Omne tulit punctum qui miacuit utile dulci.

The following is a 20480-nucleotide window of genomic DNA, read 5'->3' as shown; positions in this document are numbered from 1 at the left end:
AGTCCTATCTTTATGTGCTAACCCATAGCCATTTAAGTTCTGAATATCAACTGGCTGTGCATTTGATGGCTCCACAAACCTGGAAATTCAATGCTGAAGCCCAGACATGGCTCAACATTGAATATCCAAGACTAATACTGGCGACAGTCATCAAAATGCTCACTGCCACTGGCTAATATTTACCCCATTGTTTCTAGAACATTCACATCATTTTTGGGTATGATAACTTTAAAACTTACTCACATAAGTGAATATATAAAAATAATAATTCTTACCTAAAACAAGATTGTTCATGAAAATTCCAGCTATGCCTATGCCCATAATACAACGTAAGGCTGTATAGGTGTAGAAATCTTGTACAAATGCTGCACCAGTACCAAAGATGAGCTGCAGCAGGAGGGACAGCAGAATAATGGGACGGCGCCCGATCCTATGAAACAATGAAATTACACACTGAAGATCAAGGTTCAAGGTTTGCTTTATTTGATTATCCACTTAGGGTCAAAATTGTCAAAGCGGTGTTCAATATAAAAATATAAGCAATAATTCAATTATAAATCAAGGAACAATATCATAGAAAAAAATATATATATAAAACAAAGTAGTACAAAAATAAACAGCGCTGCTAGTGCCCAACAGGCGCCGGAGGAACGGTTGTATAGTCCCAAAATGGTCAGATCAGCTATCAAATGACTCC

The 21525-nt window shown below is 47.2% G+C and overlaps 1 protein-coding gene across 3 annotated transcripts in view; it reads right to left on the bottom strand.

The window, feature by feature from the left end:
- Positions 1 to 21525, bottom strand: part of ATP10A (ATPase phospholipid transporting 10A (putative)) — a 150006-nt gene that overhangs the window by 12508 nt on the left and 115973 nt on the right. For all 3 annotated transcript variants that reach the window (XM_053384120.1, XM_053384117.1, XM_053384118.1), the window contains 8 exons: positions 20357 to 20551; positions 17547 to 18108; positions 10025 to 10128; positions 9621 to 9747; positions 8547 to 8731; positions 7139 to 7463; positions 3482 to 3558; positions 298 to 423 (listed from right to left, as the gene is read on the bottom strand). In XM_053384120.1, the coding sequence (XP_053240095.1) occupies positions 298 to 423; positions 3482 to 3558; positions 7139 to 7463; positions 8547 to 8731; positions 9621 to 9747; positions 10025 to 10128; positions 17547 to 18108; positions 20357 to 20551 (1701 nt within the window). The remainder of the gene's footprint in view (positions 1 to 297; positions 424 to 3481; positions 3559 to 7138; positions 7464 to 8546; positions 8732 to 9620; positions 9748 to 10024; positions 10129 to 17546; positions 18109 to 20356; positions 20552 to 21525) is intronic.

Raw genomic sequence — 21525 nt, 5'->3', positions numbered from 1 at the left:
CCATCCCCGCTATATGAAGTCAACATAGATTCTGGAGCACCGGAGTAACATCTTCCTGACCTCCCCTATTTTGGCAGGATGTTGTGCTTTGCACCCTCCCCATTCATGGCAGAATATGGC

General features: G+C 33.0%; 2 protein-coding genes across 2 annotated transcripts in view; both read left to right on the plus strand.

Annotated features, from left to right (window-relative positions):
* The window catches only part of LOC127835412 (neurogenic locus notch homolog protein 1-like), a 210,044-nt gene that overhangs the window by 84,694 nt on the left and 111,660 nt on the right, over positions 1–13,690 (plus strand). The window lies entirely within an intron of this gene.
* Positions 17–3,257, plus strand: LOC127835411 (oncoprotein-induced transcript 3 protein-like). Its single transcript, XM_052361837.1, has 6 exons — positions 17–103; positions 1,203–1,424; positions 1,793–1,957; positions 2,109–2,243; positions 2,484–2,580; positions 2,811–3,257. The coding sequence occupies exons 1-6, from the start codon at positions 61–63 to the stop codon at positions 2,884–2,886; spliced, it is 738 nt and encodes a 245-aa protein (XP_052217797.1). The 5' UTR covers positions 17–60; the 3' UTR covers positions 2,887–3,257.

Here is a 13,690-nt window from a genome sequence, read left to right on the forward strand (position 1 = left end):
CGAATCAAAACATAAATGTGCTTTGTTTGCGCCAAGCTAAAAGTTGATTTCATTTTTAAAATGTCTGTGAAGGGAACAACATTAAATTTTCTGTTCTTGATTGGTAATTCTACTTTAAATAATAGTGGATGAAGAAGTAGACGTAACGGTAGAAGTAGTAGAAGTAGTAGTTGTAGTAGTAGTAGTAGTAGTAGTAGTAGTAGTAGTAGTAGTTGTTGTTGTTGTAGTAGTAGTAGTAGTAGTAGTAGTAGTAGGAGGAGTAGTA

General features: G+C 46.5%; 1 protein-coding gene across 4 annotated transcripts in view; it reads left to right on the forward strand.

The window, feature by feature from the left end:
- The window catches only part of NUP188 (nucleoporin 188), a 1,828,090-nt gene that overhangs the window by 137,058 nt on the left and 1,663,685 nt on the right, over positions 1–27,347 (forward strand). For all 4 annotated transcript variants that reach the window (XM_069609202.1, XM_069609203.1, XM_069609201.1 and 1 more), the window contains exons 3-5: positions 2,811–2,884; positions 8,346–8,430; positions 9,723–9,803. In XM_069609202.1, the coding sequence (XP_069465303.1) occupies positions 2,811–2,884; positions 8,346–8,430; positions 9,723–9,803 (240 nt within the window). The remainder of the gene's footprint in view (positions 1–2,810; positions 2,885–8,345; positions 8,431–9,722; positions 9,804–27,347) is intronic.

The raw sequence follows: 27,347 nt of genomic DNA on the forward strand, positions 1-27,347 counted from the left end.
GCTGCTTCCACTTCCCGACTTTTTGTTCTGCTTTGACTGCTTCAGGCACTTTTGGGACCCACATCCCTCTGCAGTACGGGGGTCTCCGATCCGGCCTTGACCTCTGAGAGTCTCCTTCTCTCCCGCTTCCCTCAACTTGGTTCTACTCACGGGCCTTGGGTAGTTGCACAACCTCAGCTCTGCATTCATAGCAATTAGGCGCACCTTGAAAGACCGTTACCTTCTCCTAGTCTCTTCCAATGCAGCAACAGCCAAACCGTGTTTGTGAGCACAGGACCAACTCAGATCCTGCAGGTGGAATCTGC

he protests:—"no one, if not Lucian, has succeeded in illustrating this truth. He has imitated the raillery, without copying the wantonness, of the Old Comedy. Gracious heaven! [deum immortalem is his strong expletive of admiration], with what sly humour, with what grace and elegance, he tonches everything! With what power of sarcasm he holds up every folly to ridicule, how he seasons everything with his wonderful wit—touching no absurdity that he does not cover with some irony or satire! Such grace," continues Erasmus, echoing the dictum of Archbishop Photius, "dominates in his style, there is so much felicity of invention, so much elegance in his wit, such pungency in his more serious assaults; he so tickles with his allusions, so mingles the grave with the gay, in such a way does he enunciate truth with a smile, so admirably does he picture the manners, the characters, the pursuits of men, as it were, with a painter's pencil; in such a manner does he display things which we can not only read but actually see, that whether one regards entertainment, or utility and instruction, there is no comedy, no satire, that has a right to be put in competition with his Dialogues." At the beginning of the sixteenth century, at least, this high eulogy was scarcely an exaggeration.